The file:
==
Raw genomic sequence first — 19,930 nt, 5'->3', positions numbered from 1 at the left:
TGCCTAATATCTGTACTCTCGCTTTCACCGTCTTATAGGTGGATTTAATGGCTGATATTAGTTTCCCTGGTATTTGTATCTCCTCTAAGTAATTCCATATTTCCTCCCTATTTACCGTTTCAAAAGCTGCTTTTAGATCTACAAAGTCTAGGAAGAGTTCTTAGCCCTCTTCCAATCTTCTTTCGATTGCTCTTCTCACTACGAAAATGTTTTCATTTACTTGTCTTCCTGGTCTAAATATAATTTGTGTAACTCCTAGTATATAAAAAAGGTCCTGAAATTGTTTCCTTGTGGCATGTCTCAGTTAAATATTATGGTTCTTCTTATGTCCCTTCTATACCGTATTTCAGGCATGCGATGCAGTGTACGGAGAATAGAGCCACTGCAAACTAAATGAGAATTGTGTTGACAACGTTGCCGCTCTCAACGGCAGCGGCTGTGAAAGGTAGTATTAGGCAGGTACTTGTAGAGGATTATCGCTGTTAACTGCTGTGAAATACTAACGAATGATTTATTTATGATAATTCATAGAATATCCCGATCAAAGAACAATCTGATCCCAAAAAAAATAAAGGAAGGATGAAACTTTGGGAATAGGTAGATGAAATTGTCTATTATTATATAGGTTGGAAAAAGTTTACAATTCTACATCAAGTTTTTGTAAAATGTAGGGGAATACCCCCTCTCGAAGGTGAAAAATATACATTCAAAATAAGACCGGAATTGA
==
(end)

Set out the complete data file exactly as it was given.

Raw genomic sequence first — 19,930 nt, 5'->3', positions numbered from 1 at the left:
TGCCTAATATCTGTACTCTCGCTTTCACCGTCTTATAGGTGGATTTAATGGCTGATATTAGTTTCCCTGGTATTTGTATCTCCTCTAAGTAATTCCATATTTCCTCCCTATTTACCGTTTCAAAAGCTGCTTTTAGATCTACAAAGTCTAGGAAGAGTTCTTAGCCCTCTTCCAATCTTCTTTCGATTGCTCTTCTCACTACGAAAATGTTTTCATTTACTTGTCTTCCTGGTCTAAATATAATTTGTGTAACTCCTAGTATATAAAAAAGGTCCTGAAATTGTTTCCTTGTGGCATGTCTCAGTTAAATATTATGGTTCTTCTTATGTCCCTTCTATACCGTATTTCAGGCATGCGATGCAGTGTACGGAGAATAGAGCCACTGCAAACTAAATGAGAATTGTGTTGACAACGTTGCCGCTCTCAACGGCAGCGGCTGTGAAAGGTAGTATTAGGCAGGTACTTGTAGAGGATTATCGCTGTTAACTGCTGTGAAATACTAACGAATGATTTATTTATGATAATTCATAGAATATCCCGATCAAAGAACAATCTGATCCCAAAAAAAATAAAGGAAGGATGAAACTTTGGGAATAGGTAGATGAAATTGTCTATTATTATATAGGTTGGAAAAAGTTTACAATTCTACATCAAGTTTTTGTAAAATGTAGGGGAATACCCCCTCTCGAAGGTGAAAAATATACATTCAAAATAAGACCGGAATTGA